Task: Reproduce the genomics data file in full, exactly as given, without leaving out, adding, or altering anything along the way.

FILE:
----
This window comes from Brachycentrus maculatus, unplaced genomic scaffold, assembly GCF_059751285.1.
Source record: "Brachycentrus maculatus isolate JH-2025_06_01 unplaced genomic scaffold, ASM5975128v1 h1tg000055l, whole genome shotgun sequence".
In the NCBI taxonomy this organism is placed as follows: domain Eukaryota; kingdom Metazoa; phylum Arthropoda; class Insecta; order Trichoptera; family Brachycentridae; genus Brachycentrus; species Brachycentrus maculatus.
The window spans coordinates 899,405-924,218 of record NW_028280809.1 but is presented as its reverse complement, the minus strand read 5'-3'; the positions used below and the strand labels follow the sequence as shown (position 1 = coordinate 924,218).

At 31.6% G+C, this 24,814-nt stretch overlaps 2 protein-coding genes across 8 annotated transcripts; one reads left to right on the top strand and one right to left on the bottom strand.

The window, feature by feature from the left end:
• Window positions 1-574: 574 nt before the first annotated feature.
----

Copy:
This window comes from Brachycentrus maculatus, unplaced genomic scaffold, assembly GCF_059751285.1.
Source record: "Brachycentrus maculatus isolate JH-2025_06_01 unplaced genomic scaffold, ASM5975128v1 h1tg000055l, whole genome shotgun sequence".
In the NCBI taxonomy this organism is placed as follows: domain Eukaryota; kingdom Metazoa; phylum Arthropoda; class Insecta; order Trichoptera; family Brachycentridae; genus Brachycentrus; species Brachycentrus maculatus.
The window spans coordinates 899,405-924,218 of record NW_028280809.1 but is presented as its reverse complement, the minus strand read 5'-3'; the positions used below and the strand labels follow the sequence as shown (position 1 = coordinate 924,218).

At 31.6% G+C, this 24,814-nt stretch overlaps 2 protein-coding genes across 8 annotated transcripts; one reads left to right on the top strand and one right to left on the bottom strand.

The window, feature by feature from the left end:
• Window positions 1-574: 574 nt before the first annotated feature.